Image source: heleneinbetween

“Driving. In America we drive nearly everywhere, even really short distances and sometimes even across the street. However, we also drive if it’s super far away. Also, Europeans tend to say a location is blank kilometers away. Well in America, we say it in hours. For example, we are 10 hours away from the beach.”


Image source: heleneinbetween

“Maternity leave. In the USA there is no standard paid maternity leave, but you can get 12 weeks of unpaid leave. Whereas in Europe, there is at least 14 weeks of maternity leave, with many countries offering much more. For example, in Germany, Norway, Lithuania, Sweden and Hungary, they offer a full year or more of paid maternity leave. In Germany, you can actually take up to three years off, and it’s not just for the moms. There’s paternal leave too.”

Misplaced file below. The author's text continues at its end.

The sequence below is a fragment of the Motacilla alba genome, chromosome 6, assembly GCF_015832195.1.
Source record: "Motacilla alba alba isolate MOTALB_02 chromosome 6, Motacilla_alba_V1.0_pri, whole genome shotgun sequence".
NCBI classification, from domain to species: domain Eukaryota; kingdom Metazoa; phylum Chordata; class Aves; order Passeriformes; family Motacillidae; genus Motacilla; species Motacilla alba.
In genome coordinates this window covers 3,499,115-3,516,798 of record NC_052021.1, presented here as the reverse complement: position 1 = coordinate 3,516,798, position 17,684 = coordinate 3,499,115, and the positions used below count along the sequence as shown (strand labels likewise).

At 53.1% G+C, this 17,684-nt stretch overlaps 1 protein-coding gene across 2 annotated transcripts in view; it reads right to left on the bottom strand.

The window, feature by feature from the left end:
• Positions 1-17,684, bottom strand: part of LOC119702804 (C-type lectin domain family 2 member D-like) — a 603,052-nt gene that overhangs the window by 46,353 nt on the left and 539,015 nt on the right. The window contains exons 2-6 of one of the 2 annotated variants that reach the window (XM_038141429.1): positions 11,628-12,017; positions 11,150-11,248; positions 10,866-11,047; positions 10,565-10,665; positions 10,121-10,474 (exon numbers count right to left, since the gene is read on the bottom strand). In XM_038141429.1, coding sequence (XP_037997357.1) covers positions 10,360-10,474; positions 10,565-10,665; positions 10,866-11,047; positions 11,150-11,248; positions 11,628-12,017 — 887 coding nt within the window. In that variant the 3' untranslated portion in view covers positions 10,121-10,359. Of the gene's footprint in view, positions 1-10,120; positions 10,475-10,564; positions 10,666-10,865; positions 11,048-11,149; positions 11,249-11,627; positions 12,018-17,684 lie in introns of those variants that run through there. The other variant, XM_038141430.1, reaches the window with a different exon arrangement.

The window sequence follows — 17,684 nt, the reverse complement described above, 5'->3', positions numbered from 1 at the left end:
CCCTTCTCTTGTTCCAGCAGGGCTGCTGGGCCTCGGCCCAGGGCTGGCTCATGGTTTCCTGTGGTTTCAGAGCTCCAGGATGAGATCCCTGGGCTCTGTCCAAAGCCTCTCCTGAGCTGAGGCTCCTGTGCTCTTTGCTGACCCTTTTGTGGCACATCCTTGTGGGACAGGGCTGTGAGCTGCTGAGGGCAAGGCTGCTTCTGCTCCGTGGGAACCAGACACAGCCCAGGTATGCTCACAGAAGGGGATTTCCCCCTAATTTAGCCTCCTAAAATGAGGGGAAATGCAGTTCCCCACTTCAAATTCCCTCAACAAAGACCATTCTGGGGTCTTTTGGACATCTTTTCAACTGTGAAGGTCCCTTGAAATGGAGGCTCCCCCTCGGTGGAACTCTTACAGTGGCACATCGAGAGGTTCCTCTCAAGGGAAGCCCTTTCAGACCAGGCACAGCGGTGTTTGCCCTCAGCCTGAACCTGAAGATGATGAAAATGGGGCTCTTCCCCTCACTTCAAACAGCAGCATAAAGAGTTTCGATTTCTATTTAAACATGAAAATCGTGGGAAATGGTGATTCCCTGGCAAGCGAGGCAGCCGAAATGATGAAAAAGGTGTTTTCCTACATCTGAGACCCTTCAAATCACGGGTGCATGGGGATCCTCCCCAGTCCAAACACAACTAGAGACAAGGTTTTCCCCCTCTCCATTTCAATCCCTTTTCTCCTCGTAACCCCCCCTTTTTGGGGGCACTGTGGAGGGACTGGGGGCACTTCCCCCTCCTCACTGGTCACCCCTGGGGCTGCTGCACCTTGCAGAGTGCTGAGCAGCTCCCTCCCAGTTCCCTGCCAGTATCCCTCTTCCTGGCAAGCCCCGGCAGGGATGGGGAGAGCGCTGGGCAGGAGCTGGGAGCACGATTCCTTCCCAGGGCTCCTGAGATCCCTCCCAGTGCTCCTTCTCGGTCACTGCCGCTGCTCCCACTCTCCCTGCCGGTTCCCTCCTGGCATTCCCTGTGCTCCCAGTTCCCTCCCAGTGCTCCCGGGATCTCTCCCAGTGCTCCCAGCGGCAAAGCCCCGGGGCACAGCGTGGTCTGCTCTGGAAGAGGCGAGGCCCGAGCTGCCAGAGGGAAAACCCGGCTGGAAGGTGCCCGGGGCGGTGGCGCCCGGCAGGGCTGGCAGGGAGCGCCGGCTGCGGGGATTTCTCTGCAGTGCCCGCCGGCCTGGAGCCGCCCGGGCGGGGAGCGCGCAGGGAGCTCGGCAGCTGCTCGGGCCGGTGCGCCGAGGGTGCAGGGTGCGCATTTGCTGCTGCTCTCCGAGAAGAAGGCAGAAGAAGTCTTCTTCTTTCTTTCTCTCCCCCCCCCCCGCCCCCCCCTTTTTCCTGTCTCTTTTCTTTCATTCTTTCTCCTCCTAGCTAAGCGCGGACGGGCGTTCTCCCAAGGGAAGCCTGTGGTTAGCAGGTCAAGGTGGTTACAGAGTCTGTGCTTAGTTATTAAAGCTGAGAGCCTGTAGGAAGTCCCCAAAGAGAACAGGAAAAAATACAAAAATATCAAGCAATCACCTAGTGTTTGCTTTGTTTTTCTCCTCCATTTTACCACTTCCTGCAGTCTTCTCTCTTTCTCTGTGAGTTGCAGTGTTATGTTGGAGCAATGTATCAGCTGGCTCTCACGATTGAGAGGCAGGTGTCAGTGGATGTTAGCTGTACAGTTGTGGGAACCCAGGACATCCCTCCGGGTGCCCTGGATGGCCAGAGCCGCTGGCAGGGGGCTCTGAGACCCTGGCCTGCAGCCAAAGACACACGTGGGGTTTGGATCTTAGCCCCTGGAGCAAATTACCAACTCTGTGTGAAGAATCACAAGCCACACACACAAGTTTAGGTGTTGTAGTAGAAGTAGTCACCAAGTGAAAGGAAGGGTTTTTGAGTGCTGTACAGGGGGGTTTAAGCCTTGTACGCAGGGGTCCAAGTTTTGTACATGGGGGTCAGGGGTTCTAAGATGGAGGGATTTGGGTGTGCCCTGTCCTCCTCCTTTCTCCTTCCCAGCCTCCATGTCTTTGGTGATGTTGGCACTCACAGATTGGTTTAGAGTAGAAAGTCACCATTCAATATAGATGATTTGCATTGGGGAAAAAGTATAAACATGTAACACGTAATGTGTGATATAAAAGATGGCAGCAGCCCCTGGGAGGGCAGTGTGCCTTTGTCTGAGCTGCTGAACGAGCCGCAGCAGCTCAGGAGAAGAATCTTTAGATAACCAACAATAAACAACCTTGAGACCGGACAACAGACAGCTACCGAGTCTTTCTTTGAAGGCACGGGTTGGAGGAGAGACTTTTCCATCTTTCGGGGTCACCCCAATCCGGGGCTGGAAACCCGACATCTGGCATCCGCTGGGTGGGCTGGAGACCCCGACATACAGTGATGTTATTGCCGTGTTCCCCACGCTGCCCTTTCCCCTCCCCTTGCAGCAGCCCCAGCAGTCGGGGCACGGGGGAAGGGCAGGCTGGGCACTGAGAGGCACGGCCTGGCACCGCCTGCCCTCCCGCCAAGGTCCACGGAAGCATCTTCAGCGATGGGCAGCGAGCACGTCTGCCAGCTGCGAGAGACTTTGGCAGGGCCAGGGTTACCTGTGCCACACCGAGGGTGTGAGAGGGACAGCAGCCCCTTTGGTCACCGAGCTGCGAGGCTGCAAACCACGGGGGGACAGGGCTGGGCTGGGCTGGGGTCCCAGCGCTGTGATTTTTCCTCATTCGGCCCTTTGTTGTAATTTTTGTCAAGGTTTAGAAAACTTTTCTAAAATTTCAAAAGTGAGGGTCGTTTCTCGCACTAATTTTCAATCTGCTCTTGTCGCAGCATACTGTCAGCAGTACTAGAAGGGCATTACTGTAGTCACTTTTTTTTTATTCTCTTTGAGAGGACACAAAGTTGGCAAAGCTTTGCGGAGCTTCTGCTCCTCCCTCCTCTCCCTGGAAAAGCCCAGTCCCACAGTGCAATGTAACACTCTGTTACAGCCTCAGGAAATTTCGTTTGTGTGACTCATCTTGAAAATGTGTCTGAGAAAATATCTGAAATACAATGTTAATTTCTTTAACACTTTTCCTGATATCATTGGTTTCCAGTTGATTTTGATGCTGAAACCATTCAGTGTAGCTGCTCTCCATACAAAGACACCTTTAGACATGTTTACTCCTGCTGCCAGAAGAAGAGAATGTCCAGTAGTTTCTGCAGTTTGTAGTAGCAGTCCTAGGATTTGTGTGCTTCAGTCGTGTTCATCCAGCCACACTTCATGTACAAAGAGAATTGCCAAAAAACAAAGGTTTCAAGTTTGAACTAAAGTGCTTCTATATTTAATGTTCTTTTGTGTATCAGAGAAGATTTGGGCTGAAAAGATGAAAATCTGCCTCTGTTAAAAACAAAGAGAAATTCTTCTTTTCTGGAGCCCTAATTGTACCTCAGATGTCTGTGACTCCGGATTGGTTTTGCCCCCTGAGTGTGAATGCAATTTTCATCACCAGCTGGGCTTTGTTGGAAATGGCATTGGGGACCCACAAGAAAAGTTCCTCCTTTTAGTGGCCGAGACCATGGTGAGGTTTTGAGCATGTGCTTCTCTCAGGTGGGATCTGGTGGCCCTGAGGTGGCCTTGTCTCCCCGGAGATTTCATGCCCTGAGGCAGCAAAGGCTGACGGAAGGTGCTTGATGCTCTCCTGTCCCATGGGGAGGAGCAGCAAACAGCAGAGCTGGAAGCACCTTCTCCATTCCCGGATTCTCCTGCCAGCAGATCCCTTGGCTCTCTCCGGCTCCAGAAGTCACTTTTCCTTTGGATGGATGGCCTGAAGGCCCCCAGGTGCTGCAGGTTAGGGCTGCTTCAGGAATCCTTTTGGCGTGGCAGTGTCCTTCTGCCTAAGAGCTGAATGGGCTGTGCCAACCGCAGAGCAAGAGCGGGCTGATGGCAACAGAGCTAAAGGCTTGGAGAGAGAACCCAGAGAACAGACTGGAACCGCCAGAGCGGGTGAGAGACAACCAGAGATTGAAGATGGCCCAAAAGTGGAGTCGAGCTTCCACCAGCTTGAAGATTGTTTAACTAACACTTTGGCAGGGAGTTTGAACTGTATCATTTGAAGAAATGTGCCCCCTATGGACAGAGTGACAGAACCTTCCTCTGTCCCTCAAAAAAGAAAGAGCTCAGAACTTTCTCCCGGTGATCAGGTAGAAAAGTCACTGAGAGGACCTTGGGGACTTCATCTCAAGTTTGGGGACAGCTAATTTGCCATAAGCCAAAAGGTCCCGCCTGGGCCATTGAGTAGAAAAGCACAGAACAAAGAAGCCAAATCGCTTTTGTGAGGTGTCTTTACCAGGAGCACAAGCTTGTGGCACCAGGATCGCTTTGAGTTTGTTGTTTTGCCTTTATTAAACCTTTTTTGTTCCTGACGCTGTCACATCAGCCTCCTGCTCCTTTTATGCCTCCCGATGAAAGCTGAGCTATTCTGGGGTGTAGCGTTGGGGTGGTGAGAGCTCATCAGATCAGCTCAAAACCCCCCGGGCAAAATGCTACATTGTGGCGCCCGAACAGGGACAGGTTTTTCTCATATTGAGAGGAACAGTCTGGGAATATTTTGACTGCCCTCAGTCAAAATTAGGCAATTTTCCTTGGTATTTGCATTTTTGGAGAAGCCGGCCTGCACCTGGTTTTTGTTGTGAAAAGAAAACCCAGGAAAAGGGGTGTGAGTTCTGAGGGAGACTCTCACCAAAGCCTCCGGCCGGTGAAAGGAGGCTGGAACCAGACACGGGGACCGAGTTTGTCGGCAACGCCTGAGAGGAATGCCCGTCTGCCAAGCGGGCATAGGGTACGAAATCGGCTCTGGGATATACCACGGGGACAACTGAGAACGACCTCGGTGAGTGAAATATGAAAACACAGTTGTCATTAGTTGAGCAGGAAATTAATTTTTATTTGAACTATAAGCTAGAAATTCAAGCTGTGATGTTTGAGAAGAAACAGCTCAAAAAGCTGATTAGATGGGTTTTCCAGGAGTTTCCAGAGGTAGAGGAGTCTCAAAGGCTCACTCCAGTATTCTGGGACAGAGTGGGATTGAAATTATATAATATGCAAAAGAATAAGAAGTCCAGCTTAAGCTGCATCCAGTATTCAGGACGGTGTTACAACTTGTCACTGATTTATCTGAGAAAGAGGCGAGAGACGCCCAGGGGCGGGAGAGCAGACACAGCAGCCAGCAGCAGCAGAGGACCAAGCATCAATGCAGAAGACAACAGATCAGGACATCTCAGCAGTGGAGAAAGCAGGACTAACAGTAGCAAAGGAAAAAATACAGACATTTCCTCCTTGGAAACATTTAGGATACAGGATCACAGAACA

Image source: heleneinbetween

“Money. In the US, cash is all the same shape, size and color, which is green, while in Europe it comes in all different colors and sizes, which also helps people immediately understand the difference. Also some countries like Romania and the UK have plastic bills.”


Image source: heleneinbetween

“In America, we drive huge vehicles. Europeans tend to drive smaller compact cars. Since European cities are more dense, the cars reflect that. While in the USA, we tend to think bigger is better and often prefer trucks and SUVs. Also, in the USA gas is typically much cheaper, but overall Europeans tend to be safer drivers than Americans.”


Image source: heleneinbetween

“Whenever you meet an American,usually the first question you’re asked is: “What do you do for a living?” This doesn’t happen the same way in Europe. In the US, people are obsessed with their jobs, and usually think of this as their identity. Don’t be obsessed with your job, be obsessed with your life.”